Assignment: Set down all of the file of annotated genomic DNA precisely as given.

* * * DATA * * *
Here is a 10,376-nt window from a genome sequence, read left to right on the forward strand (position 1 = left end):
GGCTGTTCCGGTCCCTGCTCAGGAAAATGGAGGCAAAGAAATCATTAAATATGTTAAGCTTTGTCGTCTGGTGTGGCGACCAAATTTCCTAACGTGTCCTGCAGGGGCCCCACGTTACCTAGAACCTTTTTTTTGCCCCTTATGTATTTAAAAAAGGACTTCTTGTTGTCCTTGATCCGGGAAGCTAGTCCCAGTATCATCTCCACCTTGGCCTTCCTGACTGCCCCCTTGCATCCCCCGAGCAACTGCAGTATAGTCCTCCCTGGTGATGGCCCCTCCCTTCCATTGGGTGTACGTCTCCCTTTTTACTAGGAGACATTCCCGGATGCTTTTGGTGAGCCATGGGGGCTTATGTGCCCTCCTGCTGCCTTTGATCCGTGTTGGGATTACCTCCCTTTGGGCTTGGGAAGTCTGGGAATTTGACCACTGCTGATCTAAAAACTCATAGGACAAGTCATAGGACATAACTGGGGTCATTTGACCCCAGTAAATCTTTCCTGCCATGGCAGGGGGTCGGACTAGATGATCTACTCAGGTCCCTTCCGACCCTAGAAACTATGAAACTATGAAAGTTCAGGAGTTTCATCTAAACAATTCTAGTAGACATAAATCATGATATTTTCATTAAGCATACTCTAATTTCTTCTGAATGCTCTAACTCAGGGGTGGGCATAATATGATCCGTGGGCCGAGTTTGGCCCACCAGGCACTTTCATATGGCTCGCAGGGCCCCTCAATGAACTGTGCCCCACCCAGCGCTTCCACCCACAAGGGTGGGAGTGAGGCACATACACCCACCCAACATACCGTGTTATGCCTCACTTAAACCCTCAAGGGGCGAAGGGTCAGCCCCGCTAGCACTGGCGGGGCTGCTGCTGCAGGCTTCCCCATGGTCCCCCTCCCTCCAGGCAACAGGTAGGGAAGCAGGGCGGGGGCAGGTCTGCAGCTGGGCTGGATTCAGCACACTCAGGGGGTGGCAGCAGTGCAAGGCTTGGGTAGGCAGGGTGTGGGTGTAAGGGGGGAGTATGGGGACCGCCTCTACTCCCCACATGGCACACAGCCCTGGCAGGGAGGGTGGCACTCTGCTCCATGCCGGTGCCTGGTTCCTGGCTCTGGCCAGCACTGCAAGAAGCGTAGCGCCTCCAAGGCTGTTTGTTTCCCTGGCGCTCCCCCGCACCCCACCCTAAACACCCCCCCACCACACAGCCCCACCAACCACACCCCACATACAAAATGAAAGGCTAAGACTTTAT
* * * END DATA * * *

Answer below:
Here is a 10,376-nt window from a genome sequence, read left to right on the forward strand (position 1 = left end):
GGCTGTTCCGGTCCCTGCTCAGGAAAATGGAGGCAAAGAAATCATTAAATATGTTAAGCTTTGTCGTCTGGTGTGGCGACCAAATTTCCTAACGTGTCCTGCAGGGGCCCCACGTTACCTAGAACCTTTTTTTTGCCCCTTATGTATTTAAAAAAGGACTTCTTGTTGTCCTTGATCCGGGAAGCTAGTCCCAGTATCATCTCCACCTTGGCCTTCCTGACTGCCCCCTTGCATCCCCCGAGCAACTGCAGTATAGTCCTCCCTGGTGATGGCCCCTCCCTTCCATTGGGTGTACGTCTCCCTTTTTACTAGGAGACATTCCCGGATGCTTTTGGTGAGCCATGGGGGCTTATGTGCCCTCCTGCTGCCTTTGATCCGTGTTGGGATTACCTCCCTTTGGGCTTGGGAAGTCTGGGAATTTGACCACTGCTGATCTAAAAACTCATAGGACAAGTCATAGGACATAACTGGGGTCATTTGACCCCAGTAAATCTTTCCTGCCATGGCAGGGGGTCGGACTAGATGATCTACTCAGGTCCCTTCCGACCCTAGAAACTATGAAACTATGAAAGTTCAGGAGTTTCATCTAAACAATTCTAGTAGACATAAATCATGATATTTTCATTAAGCATACTCTAATTTCTTCTGAATGCTCTAACTCAGGGGTGGGCATAATATGATCCGTGGGCCGAGTTTGGCCCACCAGGCACTTTCATATGGCTCGCAGGGCCCCTCAATGAACTGTGCCCCACCCAGCGCTTCCACCCACAAGGGTGGGAGTGAGGCACATACACCCACCCAACATACCGTGTTATGCCTCACTTAAACCCTCAAGGGGCGAAGGGTCAGCCCCGCTAGCACTGGCGGGGCTGCTGCTGCAGGCTTCCCCATGGTCCCCCTCCCTCCAGGCAACAGGTAGGGAAGCAGGGCGGGGGCAGGTCTGCAGCTGGGCTGGATTCAGCACACTCAGGGGGTGGCAGCAGTGCAAGGCTTGGGTAGGCAGGGTGTGGGTGTAAGGGGGGAGTATGGGGACCGCCTCTACTCCCCACATGGCACACAGCCCTGGCAGGGAGGGTGGCACTCTGCTCCATGCCGGTGCCTGGTTCCTGGCTCTGGCCAGCACTGCAAGAAGCGTAGCGCCTCCAAGGCTGTTTGTTTCCCTGGCGCTCCCCCGCACCCCACCCTAAACACCCCCCCACCACACAGCCCCACCAACCACACCCCACATACAAAATGAAAGGCTAAGACTTTAT